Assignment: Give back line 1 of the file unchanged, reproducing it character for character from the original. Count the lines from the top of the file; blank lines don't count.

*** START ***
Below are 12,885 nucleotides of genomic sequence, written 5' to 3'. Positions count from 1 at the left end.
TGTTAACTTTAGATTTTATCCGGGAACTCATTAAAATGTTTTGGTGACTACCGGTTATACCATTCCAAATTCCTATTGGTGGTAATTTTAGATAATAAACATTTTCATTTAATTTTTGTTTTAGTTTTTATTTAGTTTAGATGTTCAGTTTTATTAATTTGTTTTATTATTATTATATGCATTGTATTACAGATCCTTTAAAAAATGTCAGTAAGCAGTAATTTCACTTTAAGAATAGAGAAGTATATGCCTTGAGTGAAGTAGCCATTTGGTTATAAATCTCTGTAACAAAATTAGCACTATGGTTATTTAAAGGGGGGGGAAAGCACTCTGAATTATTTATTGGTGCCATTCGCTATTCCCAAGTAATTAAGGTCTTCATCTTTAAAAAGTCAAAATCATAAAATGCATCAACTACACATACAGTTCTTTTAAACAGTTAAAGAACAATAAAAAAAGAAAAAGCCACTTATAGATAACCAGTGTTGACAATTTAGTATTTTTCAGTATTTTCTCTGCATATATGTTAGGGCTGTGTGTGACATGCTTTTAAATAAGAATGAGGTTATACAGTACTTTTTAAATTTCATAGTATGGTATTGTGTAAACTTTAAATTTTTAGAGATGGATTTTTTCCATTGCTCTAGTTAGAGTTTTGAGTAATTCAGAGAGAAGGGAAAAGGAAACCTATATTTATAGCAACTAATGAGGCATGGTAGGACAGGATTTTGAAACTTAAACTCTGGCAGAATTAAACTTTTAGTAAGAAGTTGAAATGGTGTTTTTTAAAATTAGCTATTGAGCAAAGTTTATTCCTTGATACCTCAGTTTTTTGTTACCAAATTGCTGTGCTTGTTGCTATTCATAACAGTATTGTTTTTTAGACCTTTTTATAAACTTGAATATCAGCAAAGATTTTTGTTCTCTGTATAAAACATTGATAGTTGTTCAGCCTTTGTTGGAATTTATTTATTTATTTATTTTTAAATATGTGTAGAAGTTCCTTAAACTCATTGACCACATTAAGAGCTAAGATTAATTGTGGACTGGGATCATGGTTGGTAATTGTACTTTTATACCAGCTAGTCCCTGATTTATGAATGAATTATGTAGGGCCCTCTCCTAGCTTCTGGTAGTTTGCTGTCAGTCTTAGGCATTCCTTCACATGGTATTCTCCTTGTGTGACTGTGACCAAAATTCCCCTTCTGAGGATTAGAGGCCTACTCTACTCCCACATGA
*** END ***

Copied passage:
Below are 12,885 nucleotides of genomic sequence, written 5' to 3'. Positions count from 1 at the left end.